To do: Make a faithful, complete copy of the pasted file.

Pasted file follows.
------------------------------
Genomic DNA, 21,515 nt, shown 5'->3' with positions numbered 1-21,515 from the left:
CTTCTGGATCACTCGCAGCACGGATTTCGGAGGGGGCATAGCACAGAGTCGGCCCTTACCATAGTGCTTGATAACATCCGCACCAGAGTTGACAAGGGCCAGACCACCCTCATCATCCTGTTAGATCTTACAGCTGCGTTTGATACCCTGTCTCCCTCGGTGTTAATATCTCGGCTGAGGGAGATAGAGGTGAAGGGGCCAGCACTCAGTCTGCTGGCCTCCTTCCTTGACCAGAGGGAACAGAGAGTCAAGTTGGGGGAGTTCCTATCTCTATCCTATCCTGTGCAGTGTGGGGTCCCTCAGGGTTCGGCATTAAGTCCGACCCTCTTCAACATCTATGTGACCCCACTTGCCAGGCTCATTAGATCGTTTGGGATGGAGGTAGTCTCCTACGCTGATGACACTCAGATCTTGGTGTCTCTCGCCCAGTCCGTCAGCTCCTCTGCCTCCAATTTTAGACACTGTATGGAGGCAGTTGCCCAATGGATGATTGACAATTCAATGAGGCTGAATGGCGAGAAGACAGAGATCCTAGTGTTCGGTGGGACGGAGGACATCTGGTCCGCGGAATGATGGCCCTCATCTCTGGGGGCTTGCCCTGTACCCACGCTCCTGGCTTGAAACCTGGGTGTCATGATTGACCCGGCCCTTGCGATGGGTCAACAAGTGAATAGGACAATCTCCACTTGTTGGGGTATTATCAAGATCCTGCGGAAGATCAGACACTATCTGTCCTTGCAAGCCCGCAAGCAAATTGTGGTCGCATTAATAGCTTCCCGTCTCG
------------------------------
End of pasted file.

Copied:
Genomic DNA, 21,515 nt, shown 5'->3' with positions numbered 1-21,515 from the left:
CTTCTGGATCACTCGCAGCACGGATTTCGGAGGGGGCATAGCACAGAGTCGGCCCTTACCATAGTGCTTGATAACATCCGCACCAGAGTTGACAAGGGCCAGACCACCCTCATCATCCTGTTAGATCTTACAGCTGCGTTTGATACCCTGTCTCCCTCGGTGTTAATATCTCGGCTGAGGGAGATAGAGGTGAAGGGGCCAGCACTCAGTCTGCTGGCCTCCTTCCTTGACCAGAGGGAACAGAGAGTCAAGTTGGGGGAGTTCCTATCTCTATCCTATCCTGTGCAGTGTGGGGTCCCTCAGGGTTCGGCATTAAGTCCGACCCTCTTCAACATCTATGTGACCCCACTTGCCAGGCTCATTAGATCGTTTGGGATGGAGGTAGTCTCCTACGCTGATGACACTCAGATCTTGGTGTCTCTCGCCCAGTCCGTCAGCTCCTCTGCCTCCAATTTTAGACACTGTATGGAGGCAGTTGCCCAATGGATGATTGACAATTCAATGAGGCTGAATGGCGAGAAGACAGAGATCCTAGTGTTCGGTGGGACGGAGGACATCTGGTCCGCGGAATGATGGCCCTCATCTCTGGGGGCTTGCCCTGTACCCACGCTCCTGGCTTGAAACCTGGGTGTCATGATTGACCCGGCCCTTGCGATGGGTCAACAAGTGAATAGGACAATCTCCACTTGTTGGGGTATTATCAAGATCCTGCGGAAGATCAGACACTATCTGTCCTTGCAAGCCCGCAAGCAAATTGTGGTCGCATTAATAGCTTCCCGTCTCG